Middle School Changes Everything
Friday, July 25, 2014
As I dropped my youngest daughter off for 6th grade orientation Wednesday morning, a wave of sadness washed over me. “Where did the time go?” I ask myself as I watch her walk into the middle school without a backwards glance.
“She’s a big girl now,” I chide myself as I slowly pull away.
I see another mom look back too, a brief over the shoulder glance at the door, like I did. In that moment, I know this stranger’s heart.
Why is my youngest going to middle school so much harder emotionally than it was with my first?
I wrestle with this question for a block or two, and finally settle on this answer.
My oldest blazed the trail of “firsts”, and while they were exciting and stressful and bittersweet moments, I still had my youngest at home watching, waiting, growing into being a big girl.
The last of my elementary school days are behind me, and I know what starting middle school means in my world. It means it’s no longer cool to come to school and have lunch with my daughter.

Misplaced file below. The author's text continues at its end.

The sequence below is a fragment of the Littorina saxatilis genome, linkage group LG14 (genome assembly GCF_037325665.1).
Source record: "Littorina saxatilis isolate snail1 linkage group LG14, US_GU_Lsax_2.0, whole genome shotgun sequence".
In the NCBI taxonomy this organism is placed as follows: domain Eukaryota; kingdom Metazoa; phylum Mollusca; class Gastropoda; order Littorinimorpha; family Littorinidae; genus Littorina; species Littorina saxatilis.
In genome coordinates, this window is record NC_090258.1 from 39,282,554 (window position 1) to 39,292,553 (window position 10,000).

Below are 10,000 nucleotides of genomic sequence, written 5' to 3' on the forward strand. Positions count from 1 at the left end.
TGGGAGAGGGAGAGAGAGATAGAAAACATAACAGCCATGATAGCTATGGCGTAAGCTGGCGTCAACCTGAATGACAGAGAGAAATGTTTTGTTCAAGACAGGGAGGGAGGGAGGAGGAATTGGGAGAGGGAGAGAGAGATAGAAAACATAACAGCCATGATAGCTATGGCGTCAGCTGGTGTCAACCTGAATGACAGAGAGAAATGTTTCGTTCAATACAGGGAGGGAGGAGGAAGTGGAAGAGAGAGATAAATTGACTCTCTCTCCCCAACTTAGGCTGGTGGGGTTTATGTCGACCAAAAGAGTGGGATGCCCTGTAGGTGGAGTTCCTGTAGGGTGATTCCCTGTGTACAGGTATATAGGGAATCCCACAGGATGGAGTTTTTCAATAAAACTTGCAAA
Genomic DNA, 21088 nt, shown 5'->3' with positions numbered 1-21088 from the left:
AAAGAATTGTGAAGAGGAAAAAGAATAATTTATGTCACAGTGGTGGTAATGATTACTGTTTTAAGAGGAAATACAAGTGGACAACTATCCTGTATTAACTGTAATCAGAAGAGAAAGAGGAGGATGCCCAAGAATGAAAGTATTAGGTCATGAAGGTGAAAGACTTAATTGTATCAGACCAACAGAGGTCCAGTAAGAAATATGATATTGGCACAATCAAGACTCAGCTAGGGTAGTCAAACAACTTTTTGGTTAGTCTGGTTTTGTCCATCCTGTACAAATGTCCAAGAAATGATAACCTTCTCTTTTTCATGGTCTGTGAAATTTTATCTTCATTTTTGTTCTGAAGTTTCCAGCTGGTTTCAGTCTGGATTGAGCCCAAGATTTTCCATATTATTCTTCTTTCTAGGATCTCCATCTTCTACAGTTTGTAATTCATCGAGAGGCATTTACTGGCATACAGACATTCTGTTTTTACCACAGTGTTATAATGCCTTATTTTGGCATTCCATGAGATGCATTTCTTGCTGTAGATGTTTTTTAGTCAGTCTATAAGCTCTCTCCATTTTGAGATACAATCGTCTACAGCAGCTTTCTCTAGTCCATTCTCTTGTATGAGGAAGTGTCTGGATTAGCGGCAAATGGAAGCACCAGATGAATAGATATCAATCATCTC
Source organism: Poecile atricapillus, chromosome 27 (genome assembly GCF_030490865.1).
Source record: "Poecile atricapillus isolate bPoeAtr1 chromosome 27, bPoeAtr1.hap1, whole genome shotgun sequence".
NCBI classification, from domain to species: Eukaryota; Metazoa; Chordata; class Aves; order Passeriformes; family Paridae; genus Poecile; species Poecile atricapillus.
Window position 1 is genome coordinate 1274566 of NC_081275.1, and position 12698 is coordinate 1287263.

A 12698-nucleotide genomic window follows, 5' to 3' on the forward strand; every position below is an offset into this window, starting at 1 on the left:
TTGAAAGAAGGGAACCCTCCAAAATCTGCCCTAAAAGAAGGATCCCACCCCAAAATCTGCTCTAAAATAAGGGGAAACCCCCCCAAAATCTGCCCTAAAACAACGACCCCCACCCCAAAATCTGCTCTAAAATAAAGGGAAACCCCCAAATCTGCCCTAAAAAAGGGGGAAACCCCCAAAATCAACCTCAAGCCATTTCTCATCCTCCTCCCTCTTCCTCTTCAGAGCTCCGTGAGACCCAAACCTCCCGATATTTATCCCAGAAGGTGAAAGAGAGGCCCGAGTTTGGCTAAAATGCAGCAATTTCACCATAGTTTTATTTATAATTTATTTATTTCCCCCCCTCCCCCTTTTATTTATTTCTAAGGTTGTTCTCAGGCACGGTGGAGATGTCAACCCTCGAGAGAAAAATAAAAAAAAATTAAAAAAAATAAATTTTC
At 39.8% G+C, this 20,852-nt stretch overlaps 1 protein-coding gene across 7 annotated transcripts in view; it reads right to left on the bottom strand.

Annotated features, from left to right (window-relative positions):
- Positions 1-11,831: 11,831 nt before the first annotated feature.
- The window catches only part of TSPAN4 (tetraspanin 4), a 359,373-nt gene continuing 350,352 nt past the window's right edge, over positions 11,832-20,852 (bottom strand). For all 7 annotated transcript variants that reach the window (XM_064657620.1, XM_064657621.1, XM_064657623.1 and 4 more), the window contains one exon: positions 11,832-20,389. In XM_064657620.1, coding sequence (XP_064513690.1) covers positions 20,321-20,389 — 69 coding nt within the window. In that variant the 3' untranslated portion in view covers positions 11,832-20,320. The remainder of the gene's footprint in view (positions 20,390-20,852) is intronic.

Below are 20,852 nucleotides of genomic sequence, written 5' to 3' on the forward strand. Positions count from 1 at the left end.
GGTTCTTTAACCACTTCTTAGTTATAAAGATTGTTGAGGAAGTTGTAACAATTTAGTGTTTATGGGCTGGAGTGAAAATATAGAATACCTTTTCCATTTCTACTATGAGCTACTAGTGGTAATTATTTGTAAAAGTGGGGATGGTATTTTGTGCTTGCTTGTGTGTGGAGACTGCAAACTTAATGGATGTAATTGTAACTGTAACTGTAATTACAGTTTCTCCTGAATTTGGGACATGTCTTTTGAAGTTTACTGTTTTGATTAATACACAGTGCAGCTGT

It means I can’t walk her in the first day of school with her 50 pounds of school supplies without getting the “look” from students and faculty. Trust me, you don’t want to draw attention to yourself or your child in middle school ever, but especially not on the first day of school!
Middle school will change everything from bed times to snack times.
It will change my one on one time with both my girls, robbing me of my quite time with my youngest in the morning and my quite time with my oldest in the afternoon.
It’s not like I didn’t know this day was coming. It wasn’t as if I hadn’t been down the middle school road before, but this time middle school is taking my youngest daughter one step closer to independence, just like high school is taking my oldest daughter one step closer to college and independence.
And it’s bittersweet.
And I’m just not ready to turn another page in the book of my mom life, so I stopped working as much as possible. I have been in the moment with them as much as humanly possible.
I let the house work go.
I let the yard work go.
I am absorbing as much of them as I can, so when the business of the school year takes over, I know I gave them all of me this summer, and hopefully that helps them move confidently one step closer to their independence.